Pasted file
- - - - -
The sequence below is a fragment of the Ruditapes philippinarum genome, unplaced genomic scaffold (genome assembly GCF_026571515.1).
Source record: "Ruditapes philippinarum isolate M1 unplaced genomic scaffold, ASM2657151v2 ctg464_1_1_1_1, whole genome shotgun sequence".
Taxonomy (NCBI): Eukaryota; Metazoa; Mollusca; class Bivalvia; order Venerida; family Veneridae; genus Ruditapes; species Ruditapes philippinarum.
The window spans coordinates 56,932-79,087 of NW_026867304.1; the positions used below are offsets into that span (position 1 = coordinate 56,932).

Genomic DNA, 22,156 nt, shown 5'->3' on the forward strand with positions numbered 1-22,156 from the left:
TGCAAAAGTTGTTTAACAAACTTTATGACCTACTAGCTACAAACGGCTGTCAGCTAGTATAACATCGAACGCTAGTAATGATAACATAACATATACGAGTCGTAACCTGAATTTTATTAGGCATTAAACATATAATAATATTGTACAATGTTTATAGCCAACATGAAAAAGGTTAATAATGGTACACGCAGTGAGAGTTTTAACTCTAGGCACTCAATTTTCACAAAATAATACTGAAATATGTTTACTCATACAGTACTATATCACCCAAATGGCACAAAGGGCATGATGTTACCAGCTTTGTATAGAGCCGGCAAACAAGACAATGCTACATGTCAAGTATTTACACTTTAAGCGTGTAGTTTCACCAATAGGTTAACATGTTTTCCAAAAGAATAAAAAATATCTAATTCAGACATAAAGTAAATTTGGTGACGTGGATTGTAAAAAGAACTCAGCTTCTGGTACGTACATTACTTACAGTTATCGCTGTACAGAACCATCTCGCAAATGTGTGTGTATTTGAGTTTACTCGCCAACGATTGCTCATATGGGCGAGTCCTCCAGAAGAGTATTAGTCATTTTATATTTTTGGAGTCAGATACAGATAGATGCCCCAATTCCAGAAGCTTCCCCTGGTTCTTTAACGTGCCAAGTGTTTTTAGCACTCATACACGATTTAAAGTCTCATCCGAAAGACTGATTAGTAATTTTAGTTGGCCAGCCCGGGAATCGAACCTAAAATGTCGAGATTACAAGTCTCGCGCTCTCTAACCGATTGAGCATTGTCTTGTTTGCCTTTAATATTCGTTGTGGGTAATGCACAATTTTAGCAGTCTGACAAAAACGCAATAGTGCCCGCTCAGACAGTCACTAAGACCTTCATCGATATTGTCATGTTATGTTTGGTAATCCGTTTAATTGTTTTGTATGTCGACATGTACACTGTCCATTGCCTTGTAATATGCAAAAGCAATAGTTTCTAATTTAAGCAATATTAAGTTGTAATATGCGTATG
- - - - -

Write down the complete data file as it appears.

The sequence below is a fragment of the Ruditapes philippinarum genome, unplaced genomic scaffold (genome assembly GCF_026571515.1).
Source record: "Ruditapes philippinarum isolate M1 unplaced genomic scaffold, ASM2657151v2 ctg464_1_1_1_1, whole genome shotgun sequence".
Taxonomy (NCBI): Eukaryota; Metazoa; Mollusca; class Bivalvia; order Venerida; family Veneridae; genus Ruditapes; species Ruditapes philippinarum.
The window spans coordinates 56,932-79,087 of NW_026867304.1; the positions used below are offsets into that span (position 1 = coordinate 56,932).

Genomic DNA, 22,156 nt, shown 5'->3' on the forward strand with positions numbered 1-22,156 from the left:
TGCAAAAGTTGTTTAACAAACTTTATGACCTACTAGCTACAAACGGCTGTCAGCTAGTATAACATCGAACGCTAGTAATGATAACATAACATATACGAGTCGTAACCTGAATTTTATTAGGCATTAAACATATAATAATATTGTACAATGTTTATAGCCAACATGAAAAAGGTTAATAATGGTACACGCAGTGAGAGTTTTAACTCTAGGCACTCAATTTTCACAAAATAATACTGAAATATGTTTACTCATACAGTACTATATCACCCAAATGGCACAAAGGGCATGATGTTACCAGCTTTGTATAGAGCCGGCAAACAAGACAATGCTACATGTCAAGTATTTACACTTTAAGCGTGTAGTTTCACCAATAGGTTAACATGTTTTCCAAAAGAATAAAAAATATCTAATTCAGACATAAAGTAAATTTGGTGACGTGGATTGTAAAAAGAACTCAGCTTCTGGTACGTACATTACTTACAGTTATCGCTGTACAGAACCATCTCGCAAATGTGTGTGTATTTGAGTTTACTCGCCAACGATTGCTCATATGGGCGAGTCCTCCAGAAGAGTATTAGTCATTTTATATTTTTGGAGTCAGATACAGATAGATGCCCCAATTCCAGAAGCTTCCCCTGGTTCTTTAACGTGCCAAGTGTTTTTAGCACTCATACACGATTTAAAGTCTCATCCGAAAGACTGATTAGTAATTTTAGTTGGCCAGCCCGGGAATCGAACCTAAAATGTCGAGATTACAAGTCTCGCGCTCTCTAACCGATTGAGCATTGTCTTGTTTGCCTTTAATATTCGTTGTGGGTAATGCACAATTTTAGCAGTCTGACAAAAACGCAATAGTGCCCGCTCAGACAGTCACTAAGACCTTCATCGATATTGTCATGTTATGTTTGGTAATCCGTTTAATTGTTTTGTATGTCGACATGTACACTGTCCATTGCCTTGTAATATGCAAAAGCAATAGTTTCTAATTTAAGCAATATTAAGTTGTAATATGCGTATG